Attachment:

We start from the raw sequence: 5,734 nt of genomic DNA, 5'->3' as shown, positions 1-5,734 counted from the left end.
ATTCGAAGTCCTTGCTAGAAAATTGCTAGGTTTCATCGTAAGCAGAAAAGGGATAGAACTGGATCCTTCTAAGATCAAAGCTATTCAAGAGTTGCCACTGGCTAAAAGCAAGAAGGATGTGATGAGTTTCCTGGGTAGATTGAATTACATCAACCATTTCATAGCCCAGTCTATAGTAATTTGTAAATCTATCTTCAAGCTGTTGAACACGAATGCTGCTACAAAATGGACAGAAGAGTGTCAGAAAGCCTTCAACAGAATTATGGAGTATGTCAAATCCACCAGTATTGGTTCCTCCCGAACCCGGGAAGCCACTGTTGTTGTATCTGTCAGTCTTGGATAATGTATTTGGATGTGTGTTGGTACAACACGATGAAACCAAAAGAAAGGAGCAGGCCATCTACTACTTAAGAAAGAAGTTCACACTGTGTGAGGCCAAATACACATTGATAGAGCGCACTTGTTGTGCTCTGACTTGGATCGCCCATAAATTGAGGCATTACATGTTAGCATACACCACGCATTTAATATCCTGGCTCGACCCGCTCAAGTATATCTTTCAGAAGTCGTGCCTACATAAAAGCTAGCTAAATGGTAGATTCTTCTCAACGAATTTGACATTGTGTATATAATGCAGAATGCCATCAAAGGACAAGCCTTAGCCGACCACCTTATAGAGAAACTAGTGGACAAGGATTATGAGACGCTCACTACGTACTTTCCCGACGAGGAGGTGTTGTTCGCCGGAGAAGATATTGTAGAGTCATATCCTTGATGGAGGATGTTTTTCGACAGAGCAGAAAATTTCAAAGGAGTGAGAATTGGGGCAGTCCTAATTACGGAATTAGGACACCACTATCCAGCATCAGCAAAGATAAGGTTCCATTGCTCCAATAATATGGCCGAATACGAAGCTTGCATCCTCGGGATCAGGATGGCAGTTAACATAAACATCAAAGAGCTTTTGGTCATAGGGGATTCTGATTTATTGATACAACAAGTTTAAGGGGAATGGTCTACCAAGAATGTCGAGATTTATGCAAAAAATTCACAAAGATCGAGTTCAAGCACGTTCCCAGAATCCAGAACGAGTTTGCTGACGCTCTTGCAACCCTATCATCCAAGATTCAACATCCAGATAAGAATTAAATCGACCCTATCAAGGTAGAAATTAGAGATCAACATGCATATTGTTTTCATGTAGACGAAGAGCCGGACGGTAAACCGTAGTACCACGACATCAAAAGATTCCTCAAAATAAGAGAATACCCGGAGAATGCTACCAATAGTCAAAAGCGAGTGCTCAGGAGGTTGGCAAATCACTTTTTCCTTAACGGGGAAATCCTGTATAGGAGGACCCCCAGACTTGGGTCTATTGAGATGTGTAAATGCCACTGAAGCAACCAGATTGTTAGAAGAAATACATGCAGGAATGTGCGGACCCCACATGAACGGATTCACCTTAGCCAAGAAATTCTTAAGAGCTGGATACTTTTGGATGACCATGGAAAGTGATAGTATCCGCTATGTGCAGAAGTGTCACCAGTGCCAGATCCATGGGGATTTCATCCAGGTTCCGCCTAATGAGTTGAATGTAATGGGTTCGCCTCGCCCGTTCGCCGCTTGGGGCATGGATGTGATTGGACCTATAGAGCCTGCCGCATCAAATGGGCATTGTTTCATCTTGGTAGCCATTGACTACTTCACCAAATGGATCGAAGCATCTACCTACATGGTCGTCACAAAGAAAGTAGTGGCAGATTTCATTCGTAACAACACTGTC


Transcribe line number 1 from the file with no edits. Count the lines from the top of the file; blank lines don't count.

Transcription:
We start from the raw sequence: 5,734 nt of genomic DNA, 5'->3' as shown, positions 1-5,734 counted from the left end.